Deciphering Density Fluctuations in the Hydration Water of Brownian Nanoparticles via Upconversion Thermometry


We investigate the intricate relationship among temperature, pH, and Brownian velocity in a range of differently sized upconversion nanoparticles (UCNPs) dispersed in water. These UCNPs, acting as nanorulers, offer insights into assessing the relative proportion of high-density and low-density liquid in the surrounding hydration water. The study reveals a size-dependent reduction in the onset temperature of liquid-water fluctuations, indicating an augmented presence of high-density liquid domains at the nanoparticle surfaces. The observed upper-temperature threshold is consistent with a hypothetical phase diagram of water, validating the two-state model. Moreover, an increase in pH disrupts the organization of water molecules, similar to external pressure effects, allowing simulation of the effects of temperature and pressure on hydrogen bonding networks. The findings underscore the significance of the surface of suspended nanoparticles for understanding high- to low-density liquid fluctuations and water behavior at charged interfaces.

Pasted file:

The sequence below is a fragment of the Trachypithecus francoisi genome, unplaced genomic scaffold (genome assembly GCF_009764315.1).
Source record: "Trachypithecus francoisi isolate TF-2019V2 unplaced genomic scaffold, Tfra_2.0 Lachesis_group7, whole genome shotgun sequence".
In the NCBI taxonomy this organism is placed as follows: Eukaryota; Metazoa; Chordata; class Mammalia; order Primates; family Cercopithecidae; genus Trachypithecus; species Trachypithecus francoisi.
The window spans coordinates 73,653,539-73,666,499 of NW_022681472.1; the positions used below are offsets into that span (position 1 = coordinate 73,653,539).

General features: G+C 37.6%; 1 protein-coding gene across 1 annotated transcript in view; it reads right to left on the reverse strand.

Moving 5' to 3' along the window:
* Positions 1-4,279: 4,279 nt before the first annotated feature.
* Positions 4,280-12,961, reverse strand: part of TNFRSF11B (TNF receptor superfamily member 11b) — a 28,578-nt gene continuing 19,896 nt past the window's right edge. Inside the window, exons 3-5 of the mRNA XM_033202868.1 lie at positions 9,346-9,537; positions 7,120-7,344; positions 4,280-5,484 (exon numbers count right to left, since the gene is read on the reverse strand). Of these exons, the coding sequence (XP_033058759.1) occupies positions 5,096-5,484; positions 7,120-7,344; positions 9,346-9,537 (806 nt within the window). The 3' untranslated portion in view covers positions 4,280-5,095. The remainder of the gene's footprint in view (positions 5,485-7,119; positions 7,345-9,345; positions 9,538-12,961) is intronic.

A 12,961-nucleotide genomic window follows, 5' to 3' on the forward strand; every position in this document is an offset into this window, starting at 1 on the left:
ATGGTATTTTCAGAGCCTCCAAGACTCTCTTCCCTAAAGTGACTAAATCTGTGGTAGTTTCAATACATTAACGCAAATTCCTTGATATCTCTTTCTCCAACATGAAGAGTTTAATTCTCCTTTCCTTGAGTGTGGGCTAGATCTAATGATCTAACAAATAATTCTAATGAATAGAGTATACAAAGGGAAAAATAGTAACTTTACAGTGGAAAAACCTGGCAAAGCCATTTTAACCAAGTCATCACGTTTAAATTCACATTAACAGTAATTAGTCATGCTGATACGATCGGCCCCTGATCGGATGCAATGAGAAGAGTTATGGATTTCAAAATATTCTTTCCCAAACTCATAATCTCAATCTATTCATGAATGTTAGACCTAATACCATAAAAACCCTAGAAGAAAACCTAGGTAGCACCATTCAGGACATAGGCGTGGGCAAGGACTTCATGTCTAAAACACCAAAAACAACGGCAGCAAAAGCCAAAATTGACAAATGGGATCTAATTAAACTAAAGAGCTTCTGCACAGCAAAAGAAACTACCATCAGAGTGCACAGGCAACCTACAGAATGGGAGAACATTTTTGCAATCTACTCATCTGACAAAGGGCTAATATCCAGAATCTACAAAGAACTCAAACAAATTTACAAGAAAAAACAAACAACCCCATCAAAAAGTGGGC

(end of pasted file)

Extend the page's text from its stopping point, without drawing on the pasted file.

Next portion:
Fernando Eduardo Maturi

our authors


This work was partially developed within the scope of Project CICECO-Aveiro Institute of Materials, UIDB/50011/2020 (DOI 10.54499/UIDB/50011/2020), UIDP/50011/2020 (DOI 10.54499/UIDP/50011/2020), and LA/P/0006/2020 (DOI 10.54499/LA/P/0006/2020), financed by national funds through the FCT/MCTES (PIDDAC). This work was also financially supported by the project Shape of Water (PTDC/NAN-PRO/3881/2020) through Portuguese funds. F.E.M. acknowledges funding from the European Union’s Horizon 2020 research and innovation program under Marie Sklodowska-Curie Grant Agreement 823941 (FUNGLASS) and financial support from the FCT through Grant UI/BD/151445/2021. The authors thank Ricardo Longo (Federal University of Pernambuco), Christoph Rose-Petruck (Brown University), and Artemov Vasily (EPFL) for fruitful discussions.

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